Oglethorpe Charter School is Georgia’s oldest start-up charter school. The school opened its doors in 1999 in a vacant elementary building. During its first year, Oglethorpe enrolled nearly 200 6th and 7th-grade students. The school added an eighth grade the following year. Since that time, the enrollment at Oglethorpe, which is authorized by the Savannah-Chatham Board of Education, has tripled to 600 students. As part of its mission, the school works to provide students with a rigorous middle school education that helps them achieve personal success. The school’s curriculum emphasizes STEM and STEAM education, and students can take part in numerous leadership opportunities such as FLBA, student council and Beta Club.
“A large number of our alumni have gone on to attend some of the nation’s premier colleges and universities,” said Kevin Wall, Principal and Administrator at Oglethorpe Charter School. “Many of our former students tell their parents and teachers here that they were successful in high school and beyond because of the work ethic they were able to develop at Oglethorpe.”
Wall says one secret to the school’s success is Oglethorpe’s Saturday School program, which is held multiple times a year on Saturdays. The program is not mandatory, but Wall says he and staff members have worked to develop a culture where students want to attend and focus on completing their work. Oglethorpe also offers a marine science program, which allows students to study oceanography and marine biology. As part of the program, they help maintain more than 30 saltwater aquariums. Students also take field trips to Savannah’s maritime forests, the salt marsh, and local barrier islands. During the 2017-2018 school year, Oglethorpe began a partnership with the Flying Classroom, integrative supplemental STEM curriculum that helps students learn critical thinking, creativity and communication skills through lessons based on expeditions taken by Captain Barrington Irving. At age 23, Irving became the youngest person and first African American to fly around the world by himself. The Flying Classroom gives teachers and students the ability to investigate current global challenges aligned with national and state standards. Students can also take chorus, orchestra, band, art and theatre classes. Other classes include engineering, computer science, Spanish as well as fitness and wellness. The school also has a partnership with Savannah State University.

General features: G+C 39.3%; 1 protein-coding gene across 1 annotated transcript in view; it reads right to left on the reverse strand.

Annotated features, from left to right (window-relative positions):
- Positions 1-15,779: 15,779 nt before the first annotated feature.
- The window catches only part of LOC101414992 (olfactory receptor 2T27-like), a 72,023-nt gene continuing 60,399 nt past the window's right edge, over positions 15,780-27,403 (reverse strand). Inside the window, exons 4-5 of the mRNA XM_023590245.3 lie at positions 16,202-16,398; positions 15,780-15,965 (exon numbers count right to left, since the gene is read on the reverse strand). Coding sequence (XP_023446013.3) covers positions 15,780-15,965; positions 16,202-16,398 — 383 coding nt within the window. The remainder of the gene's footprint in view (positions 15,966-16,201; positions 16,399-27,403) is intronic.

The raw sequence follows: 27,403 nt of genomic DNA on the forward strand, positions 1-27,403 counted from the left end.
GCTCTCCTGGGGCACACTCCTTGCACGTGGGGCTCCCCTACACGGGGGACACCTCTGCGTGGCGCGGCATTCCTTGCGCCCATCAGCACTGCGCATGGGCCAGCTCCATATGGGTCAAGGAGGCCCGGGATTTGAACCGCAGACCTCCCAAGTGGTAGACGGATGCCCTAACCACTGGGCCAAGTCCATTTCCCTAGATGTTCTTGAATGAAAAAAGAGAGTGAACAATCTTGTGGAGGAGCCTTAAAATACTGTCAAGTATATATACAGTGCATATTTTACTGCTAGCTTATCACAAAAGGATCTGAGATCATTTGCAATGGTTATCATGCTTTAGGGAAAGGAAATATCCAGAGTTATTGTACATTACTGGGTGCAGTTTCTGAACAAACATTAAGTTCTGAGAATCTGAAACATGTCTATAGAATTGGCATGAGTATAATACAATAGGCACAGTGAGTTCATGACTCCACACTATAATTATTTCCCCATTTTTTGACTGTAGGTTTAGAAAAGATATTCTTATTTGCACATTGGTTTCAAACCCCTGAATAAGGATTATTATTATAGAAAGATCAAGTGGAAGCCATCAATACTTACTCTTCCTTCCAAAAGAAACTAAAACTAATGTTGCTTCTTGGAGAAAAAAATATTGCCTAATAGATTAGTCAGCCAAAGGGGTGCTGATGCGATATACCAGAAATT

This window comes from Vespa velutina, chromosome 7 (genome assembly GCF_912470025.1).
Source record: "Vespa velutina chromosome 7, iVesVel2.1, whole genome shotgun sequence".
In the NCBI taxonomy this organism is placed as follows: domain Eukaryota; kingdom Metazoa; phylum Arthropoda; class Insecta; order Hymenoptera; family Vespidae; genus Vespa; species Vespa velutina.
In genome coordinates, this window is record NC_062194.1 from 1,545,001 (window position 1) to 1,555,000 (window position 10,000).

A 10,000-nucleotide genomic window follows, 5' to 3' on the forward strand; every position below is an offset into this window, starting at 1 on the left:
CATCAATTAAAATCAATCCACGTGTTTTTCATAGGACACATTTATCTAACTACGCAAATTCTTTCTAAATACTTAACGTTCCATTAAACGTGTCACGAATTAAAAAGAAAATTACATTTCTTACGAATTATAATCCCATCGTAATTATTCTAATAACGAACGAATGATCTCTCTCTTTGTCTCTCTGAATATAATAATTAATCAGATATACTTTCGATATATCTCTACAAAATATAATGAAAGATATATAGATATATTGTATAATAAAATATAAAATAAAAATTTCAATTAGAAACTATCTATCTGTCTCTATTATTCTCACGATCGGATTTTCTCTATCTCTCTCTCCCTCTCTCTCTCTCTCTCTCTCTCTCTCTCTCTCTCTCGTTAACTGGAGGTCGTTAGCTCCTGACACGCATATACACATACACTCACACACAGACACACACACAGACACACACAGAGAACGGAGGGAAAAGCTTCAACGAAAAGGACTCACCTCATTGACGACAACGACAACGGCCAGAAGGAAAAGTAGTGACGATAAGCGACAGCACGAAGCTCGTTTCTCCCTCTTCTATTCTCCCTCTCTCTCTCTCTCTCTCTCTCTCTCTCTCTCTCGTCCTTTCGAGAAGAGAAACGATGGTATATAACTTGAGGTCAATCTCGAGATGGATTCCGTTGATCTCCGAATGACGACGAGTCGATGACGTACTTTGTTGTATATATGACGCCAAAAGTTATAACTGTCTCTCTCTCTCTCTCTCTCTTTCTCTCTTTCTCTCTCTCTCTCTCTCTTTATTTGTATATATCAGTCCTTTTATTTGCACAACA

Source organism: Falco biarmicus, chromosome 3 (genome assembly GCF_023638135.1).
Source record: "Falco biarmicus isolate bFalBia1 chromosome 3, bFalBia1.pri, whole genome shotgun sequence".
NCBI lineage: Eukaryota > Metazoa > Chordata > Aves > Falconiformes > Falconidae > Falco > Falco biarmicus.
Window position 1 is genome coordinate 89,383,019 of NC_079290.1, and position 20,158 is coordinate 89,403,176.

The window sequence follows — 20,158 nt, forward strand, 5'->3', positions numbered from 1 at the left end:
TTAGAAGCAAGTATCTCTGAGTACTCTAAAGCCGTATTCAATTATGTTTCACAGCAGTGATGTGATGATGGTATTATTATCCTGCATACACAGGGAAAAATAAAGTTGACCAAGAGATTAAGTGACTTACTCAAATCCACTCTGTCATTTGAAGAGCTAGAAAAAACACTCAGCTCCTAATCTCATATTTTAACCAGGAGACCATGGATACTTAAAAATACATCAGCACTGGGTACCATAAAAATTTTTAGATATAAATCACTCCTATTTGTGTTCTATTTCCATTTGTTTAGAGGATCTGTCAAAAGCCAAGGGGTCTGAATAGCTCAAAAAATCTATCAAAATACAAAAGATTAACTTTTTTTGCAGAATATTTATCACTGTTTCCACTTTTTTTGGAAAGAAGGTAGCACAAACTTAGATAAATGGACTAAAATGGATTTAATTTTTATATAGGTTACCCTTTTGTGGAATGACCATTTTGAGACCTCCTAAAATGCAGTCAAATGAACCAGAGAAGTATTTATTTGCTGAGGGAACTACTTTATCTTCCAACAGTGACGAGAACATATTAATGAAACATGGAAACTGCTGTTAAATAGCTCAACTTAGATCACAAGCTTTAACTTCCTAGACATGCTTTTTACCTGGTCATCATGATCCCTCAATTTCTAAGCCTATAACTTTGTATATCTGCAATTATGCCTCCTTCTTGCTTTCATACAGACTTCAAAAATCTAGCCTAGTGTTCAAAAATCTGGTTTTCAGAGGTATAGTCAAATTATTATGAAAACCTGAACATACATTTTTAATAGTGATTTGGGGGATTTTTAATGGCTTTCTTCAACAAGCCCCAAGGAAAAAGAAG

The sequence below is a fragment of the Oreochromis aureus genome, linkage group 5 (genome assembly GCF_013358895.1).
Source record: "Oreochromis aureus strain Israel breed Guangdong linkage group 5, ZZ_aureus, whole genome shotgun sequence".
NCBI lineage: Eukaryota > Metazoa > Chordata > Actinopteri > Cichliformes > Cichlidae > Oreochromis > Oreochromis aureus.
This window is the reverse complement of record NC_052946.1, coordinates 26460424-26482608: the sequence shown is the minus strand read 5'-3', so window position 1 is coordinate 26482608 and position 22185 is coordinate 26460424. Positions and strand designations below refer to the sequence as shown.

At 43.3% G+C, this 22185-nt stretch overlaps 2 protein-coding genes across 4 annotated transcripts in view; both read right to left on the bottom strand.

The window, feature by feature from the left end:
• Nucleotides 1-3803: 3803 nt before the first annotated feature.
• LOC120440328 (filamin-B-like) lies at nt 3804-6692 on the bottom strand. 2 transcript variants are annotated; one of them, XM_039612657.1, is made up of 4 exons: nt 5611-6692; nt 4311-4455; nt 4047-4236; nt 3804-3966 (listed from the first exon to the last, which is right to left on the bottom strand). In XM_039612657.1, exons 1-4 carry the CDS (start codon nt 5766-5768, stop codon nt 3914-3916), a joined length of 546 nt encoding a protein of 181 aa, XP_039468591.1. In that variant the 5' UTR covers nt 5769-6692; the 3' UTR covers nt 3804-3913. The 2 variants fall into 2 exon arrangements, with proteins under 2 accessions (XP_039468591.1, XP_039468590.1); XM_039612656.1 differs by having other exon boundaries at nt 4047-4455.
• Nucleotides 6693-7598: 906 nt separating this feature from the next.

“We really work to provide students with a well-rounded middle school education,” said Wall. “We want to try and set the standard and bar high for everyone else. Anything and everything that we do, we try to do it at top capacity and at a very high level. That’s what our parents expect, and that’s what our students expect. ”
Wall has been in his position as Principal and Administrator for Oglethorpe for 15 years. One of the major changes that occurred during his tenure is the construction of the school’s current $21 million state-of-the-art facility. The new building opened seven years ago and was made possible by an Education Special Local Option Sales Tax (E-SPLOST) referendum. Oglethorpe was the first Georgia charter school to ever be included on a list of E-SPOLOST projects by a local board of education. Since that time, few charter schools in the state have been added to an E-SPLOST referendum. Wall credits the school’s working relationship with the Savannah-Chatham Board of Education.
“I’ve been blessed because a lot of the board members who served on Oglethorpe’s original governing board when it first opened have transitioned onto the Chatham County School Board. Many of them also had children who attended Oglethorpe. That’s how we got on the E-SPLOST referendum, because some of those folks pushed for that because they felt like their children got a really good education at Oglethorpe, and they wanted our students to have a nicer facility than the dilapidated one we were initially given.”
Wall said the new building and its location have been incredible for students, especially for Oglethorpe’s athletics and arts programs. Previously, the school had to rent a gym for P.E. classes, assemblies and graduations. They also had to bus students in sports like cross country, football, tennis and softball to practice and game locations. The school is now across the street from the softball complex where games are played and students are allowed to practice. Oglethorpe also has its own field where students can practice football and soccer and is near the location where games are played.
Wall also said the new building came equipped with a technology infrastructure that allowed the school to easily go to 1:1 technology, which allows all of its students have the opportunity to access the Internet as well as course materials and textbooks. According to Wall, the school’s previous facility would have made that change extremely challenging. Wall said the technology upgrade has made a positive difference in how the school can deliver its STEM and STEAM curriculum.
“It’s really opened up a lot of opportunities for students,” said Wall.
In the coming years, Wall said Oglethorpe Charter School hopes to continue providing innovative and unique programming so students can receive a well-rounded education that sets them up for success in college and any public or private high school in the nation.